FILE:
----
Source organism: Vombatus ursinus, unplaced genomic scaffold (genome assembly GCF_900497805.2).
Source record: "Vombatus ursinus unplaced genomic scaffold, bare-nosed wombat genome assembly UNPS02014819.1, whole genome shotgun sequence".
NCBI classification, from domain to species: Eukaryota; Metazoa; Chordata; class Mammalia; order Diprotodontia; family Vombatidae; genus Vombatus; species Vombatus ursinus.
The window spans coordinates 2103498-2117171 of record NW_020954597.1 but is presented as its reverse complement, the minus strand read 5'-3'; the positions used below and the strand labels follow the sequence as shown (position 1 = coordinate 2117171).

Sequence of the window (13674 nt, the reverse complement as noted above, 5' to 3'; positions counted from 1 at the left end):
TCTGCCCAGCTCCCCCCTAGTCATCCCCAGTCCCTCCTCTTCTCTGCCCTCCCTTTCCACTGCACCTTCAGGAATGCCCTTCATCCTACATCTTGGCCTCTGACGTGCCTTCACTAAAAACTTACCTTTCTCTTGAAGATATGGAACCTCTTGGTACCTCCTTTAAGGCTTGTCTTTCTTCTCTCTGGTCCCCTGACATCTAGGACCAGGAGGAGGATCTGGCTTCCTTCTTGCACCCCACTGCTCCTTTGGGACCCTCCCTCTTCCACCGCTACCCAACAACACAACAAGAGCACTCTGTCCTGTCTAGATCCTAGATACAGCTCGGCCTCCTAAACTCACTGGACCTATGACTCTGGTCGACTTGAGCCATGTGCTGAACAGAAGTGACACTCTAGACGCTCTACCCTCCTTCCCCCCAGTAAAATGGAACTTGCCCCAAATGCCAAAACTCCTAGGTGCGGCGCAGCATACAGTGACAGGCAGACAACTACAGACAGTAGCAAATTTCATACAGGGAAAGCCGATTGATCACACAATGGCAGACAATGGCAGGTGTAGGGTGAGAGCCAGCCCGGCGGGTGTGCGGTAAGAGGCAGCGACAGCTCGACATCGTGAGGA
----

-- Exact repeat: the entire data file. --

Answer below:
Source organism: Vombatus ursinus, unplaced genomic scaffold (genome assembly GCF_900497805.2).
Source record: "Vombatus ursinus unplaced genomic scaffold, bare-nosed wombat genome assembly UNPS02014819.1, whole genome shotgun sequence".
NCBI classification, from domain to species: Eukaryota; Metazoa; Chordata; class Mammalia; order Diprotodontia; family Vombatidae; genus Vombatus; species Vombatus ursinus.
The window spans coordinates 2103498-2117171 of record NW_020954597.1 but is presented as its reverse complement, the minus strand read 5'-3'; the positions used below and the strand labels follow the sequence as shown (position 1 = coordinate 2117171).

Sequence of the window (13674 nt, the reverse complement as noted above, 5' to 3'; positions counted from 1 at the left end):
TCTGCCCAGCTCCCCCCTAGTCATCCCCAGTCCCTCCTCTTCTCTGCCCTCCCTTTCCACTGCACCTTCAGGAATGCCCTTCATCCTACATCTTGGCCTCTGACGTGCCTTCACTAAAAACTTACCTTTCTCTTGAAGATATGGAACCTCTTGGTACCTCCTTTAAGGCTTGTCTTTCTTCTCTCTGGTCCCCTGACATCTAGGACCAGGAGGAGGATCTGGCTTCCTTCTTGCACCCCACTGCTCCTTTGGGACCCTCCCTCTTCCACCGCTACCCAACAACACAACAAGAGCACTCTGTCCTGTCTAGATCCTAGATACAGCTCGGCCTCCTAAACTCACTGGACCTATGACTCTGGTCGACTTGAGCCATGTGCTGAACAGAAGTGACACTCTAGACGCTCTACCCTCCTTCCCCCCAGTAAAATGGAACTTGCCCCAAATGCCAAAACTCCTAGGTGCGGCGCAGCATACAGTGACAGGCAGACAACTACAGACAGTAGCAAATTTCATACAGGGAAAGCCGATTGATCACACAATGGCAGACAATGGCAGGTGTAGGGTGAGAGCCAGCCCGGCGGGTGTGCGGTAAGAGGCAGCGACAGCTCGACATCGTGAGGA